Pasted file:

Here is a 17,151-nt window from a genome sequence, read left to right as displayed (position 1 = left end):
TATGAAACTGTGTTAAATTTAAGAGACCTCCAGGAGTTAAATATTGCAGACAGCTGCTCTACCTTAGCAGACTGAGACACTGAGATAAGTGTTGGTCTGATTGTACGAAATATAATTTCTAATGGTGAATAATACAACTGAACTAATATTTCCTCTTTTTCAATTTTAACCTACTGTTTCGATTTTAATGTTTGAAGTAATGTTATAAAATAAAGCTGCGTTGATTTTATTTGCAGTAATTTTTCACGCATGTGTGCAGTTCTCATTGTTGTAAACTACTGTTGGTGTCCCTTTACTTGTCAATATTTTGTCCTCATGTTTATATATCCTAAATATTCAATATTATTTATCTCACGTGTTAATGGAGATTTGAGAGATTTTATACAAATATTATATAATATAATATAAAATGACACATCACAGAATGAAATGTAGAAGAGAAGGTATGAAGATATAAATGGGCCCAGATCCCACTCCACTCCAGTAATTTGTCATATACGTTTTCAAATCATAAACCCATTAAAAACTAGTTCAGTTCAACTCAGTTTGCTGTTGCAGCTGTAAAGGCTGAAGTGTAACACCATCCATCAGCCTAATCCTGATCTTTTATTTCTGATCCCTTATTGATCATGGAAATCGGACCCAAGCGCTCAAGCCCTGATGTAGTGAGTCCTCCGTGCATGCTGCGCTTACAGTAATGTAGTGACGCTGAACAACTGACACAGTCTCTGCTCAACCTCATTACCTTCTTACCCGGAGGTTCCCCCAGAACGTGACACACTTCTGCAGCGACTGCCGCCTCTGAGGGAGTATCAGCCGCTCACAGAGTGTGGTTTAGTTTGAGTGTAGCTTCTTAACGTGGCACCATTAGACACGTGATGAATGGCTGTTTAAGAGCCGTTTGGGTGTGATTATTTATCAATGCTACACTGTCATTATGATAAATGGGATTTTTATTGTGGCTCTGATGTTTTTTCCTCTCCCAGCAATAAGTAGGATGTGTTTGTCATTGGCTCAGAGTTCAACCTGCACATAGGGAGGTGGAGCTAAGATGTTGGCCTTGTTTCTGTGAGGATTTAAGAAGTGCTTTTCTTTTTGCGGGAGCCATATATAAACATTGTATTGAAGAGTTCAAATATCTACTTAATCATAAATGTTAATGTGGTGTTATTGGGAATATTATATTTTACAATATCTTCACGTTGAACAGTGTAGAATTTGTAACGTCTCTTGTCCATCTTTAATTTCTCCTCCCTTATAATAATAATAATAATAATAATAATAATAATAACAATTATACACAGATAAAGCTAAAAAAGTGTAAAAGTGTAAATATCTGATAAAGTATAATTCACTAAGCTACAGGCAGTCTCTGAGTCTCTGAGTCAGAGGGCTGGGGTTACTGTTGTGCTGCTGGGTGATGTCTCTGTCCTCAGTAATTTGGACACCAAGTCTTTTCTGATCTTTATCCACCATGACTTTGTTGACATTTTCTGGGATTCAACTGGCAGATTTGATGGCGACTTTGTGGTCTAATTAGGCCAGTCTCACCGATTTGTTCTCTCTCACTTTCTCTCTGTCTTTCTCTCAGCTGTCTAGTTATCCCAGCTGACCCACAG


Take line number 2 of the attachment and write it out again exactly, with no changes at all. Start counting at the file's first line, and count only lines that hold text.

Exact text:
TATGAAACTGTGTTAAATTTAAGAGACCTCCAGGAGTTAAATATTGCAGACAGCTGCTCTACCTTAGCAGACTGAGACACTGAGATAAGTGTTGGTCTGATTGTACGAAATATAATTTCTAATGGTGAATAATACAACTGAACTAATATTTCCTCTTTTTCAATTTTAACCTACTGTTTCGATTTTAATGTTTGAAGTAATGTTATAAAATAAAGCTGCGTTGATTTTATTTGCAGTAATTTTTCACGCATGTGTGCAGTTCTCATTGTTGTAAACTACTGTTGGTGTCCCTTTACTTGTCAATATTTTGTCCTCATGTTTATATATCCTAAATATTCAATATTATTTATCTCACGTGTTAATGGAGATTTGAGAGATTTTATACAAATATTATATAATATAATATAAAATGACACATCACAGAATGAAATGTAGAAGAGAAGGTATGAAGATATAAATGGGCCCAGATCCCACTCCACTCCAGTAATTTGTCATATACGTTTTCAAATCATAAACCCATTAAAAACTAGTTCAGTTCAACTCAGTTTGCTGTTGCAGCTGTAAAGGCTGAAGTGTAACACCATCCATCAGCCTAATCCTGATCTTTTATTTCTGATCCCTTATTGATCATGGAAATCGGACCCAAGCGCTCAAGCCCTGATGTAGTGAGTCCTCCGTGCATGCTGCGCTTACAGTAATGTAGTGACGCTGAACAACTGACACAGTCTCTGCTCAACCTCATTACCTTCTTACCCGGAGGTTCCCCCAGAACGTGACACACTTCTGCAGCGACTGCCGCCTCTGAGGGAGTATCAGCCGCTCACAGAGTGTGGTTTAGTTTGAGTGTAGCTTCTTAACGTGGCACCATTAGACACGTGATGAATGGCTGTTTAAGAGCCGTTTGGGTGTGATTATTTATCAATGCTACACTGTCATTATGATAAATGGGATTTTTATTGTGGCTCTGATGTTTTTTCCTCTCCCAGCAATAAGTAGGATGTGTTTGTCATTGGCTCAGAGTTCAACCTGCACATAGGGAGGTGGAGCTAAGATGTTGGCCTTGTTTCTGTGAGGATTTAAGAAGTGCTTTTCTTTTTGCGGGAGCCATATATAAACATTGTATTGAAGAGTTCAAATATCTACTTAATCATAAATGTTAATGTGGTGTTATTGGGAATATTATATTTTACAATATCTTCACGTTGAACAGTGTAGAATTTGTAACGTCTCTTGTCCATCTTTAATTTCTCCTCCCTTATAATAATAATAATAATAATAATAATAATAATAACAATTATACACAGATAAAGCTAAAAAAGTGTAAAAGTGTAAATATCTGATAAAGTATAATTCACTAAGCTACAGGCAGTCTCTGAGTCTCTGAGTCAGAGGGCTGGGGTTACTGTTGTGCTGCTGGGTGATGTCTCTGTCCTCAGTAATTTGGACACCAAGTCTTTTCTGATCTTTATCCACCATGACTTTGTTGACATTTTCTGGGATTCAACTGGCAGATTTGATGGCGACTTTGTGGTCTAATTAGGCCAGTCTCACCGATTTGTTCTCTCTCACTTTCTCTCTGTCTTTCTCTCAGCTGTCTAGTTATCCCAGCTGACCCACAG